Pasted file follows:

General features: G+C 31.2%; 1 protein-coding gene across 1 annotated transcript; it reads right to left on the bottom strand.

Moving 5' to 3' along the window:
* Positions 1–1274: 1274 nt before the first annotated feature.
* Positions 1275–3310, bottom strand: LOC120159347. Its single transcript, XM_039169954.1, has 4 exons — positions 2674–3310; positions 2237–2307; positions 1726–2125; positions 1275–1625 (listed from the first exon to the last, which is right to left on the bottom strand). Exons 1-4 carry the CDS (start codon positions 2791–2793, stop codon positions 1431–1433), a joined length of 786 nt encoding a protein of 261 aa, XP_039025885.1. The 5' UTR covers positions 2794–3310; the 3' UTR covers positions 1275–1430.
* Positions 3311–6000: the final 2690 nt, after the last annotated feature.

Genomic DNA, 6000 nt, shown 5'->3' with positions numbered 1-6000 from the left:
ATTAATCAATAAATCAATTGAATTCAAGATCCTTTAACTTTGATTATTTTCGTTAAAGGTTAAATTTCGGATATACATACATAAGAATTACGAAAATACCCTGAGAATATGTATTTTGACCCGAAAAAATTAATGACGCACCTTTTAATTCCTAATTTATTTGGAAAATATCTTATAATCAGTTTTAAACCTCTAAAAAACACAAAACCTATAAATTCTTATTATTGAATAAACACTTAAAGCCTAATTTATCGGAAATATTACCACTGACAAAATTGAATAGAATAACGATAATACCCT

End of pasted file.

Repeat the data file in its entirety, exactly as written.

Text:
General features: G+C 31.2%; 1 protein-coding gene across 1 annotated transcript; it reads right to left on the bottom strand.

Moving 5' to 3' along the window:
* Positions 1–1274: 1274 nt before the first annotated feature.
* Positions 1275–3310, bottom strand: LOC120159347. Its single transcript, XM_039169954.1, has 4 exons — positions 2674–3310; positions 2237–2307; positions 1726–2125; positions 1275–1625 (listed from the first exon to the last, which is right to left on the bottom strand). Exons 1-4 carry the CDS (start codon positions 2791–2793, stop codon positions 1431–1433), a joined length of 786 nt encoding a protein of 261 aa, XP_039025885.1. The 5' UTR covers positions 2794–3310; the 3' UTR covers positions 1275–1430.
* Positions 3311–6000: the final 2690 nt, after the last annotated feature.

Genomic DNA, 6000 nt, shown 5'->3' with positions numbered 1-6000 from the left:
ATTAATCAATAAATCAATTGAATTCAAGATCCTTTAACTTTGATTATTTTCGTTAAAGGTTAAATTTCGGATATACATACATAAGAATTACGAAAATACCCTGAGAATATGTATTTTGACCCGAAAAAATTAATGACGCACCTTTTAATTCCTAATTTATTTGGAAAATATCTTATAATCAGTTTTAAACCTCTAAAAAACACAAAACCTATAAATTCTTATTATTGAATAAACACTTAAAGCCTAATTTATCGGAAATATTACCACTGACAAAATTGAATAGAATAACGATAATACCCT